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Discussion Starter · #1 ·
Over the past 2 weeks, a 60-year-old man has had shortness of breath on exertion. He also has paroxysmal nocturnal dyspnea with two-pillow orthopnea. He has taken aspirin daily since a myocardial infarction 3 years ago. He has a history of atrial fibrillation well controlled with digoxin and type 2 diabetes mellitus treated with diet. His blood pressure is 136188 mm Hg, pulse is 98/min and irregular, and respirations are 20/min. Jugular-venous pressure is increased. Breath sounds are decreased over the right lung base.. there is dullness to percussion. Cardiac examination shows an S. gallop. There is 2+ edema of the lower extremities. Pulse oximetry shows an oxygen saturation of 90%. Which of the following is the most appropriate next step in diagnosis?

is it ekg or chest xray
 

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The history and PE points very strongly to biventricular filure. I think a CXR is more appropriate than an ECG at this stage. It will reveal the signs of pul congestion and effusion if present(meniscus sign, Kerley B lines, blunting of costo phrenic angles etc) and possibly show an enlarged heart since there's an s3.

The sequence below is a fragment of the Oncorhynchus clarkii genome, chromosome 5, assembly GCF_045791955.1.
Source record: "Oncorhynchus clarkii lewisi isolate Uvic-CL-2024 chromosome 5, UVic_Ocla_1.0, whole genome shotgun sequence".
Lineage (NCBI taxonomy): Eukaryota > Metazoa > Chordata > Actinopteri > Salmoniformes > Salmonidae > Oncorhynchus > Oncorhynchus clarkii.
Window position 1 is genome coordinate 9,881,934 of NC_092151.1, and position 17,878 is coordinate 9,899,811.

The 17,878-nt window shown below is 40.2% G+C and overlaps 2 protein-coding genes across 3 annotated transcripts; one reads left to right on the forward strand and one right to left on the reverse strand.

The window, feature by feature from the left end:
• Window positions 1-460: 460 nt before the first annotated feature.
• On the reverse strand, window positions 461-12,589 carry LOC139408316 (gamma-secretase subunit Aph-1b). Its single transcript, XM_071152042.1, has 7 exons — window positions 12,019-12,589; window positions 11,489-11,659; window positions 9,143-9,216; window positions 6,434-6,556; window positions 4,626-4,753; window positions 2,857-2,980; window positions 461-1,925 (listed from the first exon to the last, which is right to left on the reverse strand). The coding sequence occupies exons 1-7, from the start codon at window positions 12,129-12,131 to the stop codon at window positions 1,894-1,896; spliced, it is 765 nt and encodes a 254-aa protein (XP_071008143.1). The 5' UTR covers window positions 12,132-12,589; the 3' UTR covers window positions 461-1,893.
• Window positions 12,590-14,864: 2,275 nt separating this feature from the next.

An ECG will still be needed, seeing as his heart rate is irregular but not before a CXR.
 

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Discussion Starter · #3 ·
The history and PE points very strongly to biventricular filure. I think a CXR is more appropriate than an ECG at this stage. It will reveal the signs of pul congestion and effusion if present(meniscus sign, Kerley B lines, blunting of costo phrenic angles etc) and possibly show an enlarged heart since there's an s3.
An ECG will still be needed, seeing as his heart rate is irregular but not before a CXR.
Sorry, it was not EKG , its ECHO/ XRAY. The thing is In MTB it says that ECho is the test of choice to diagnose Heart FAILURE. But, chest xay is definitely one of the things we should do, the question is what comes first
 
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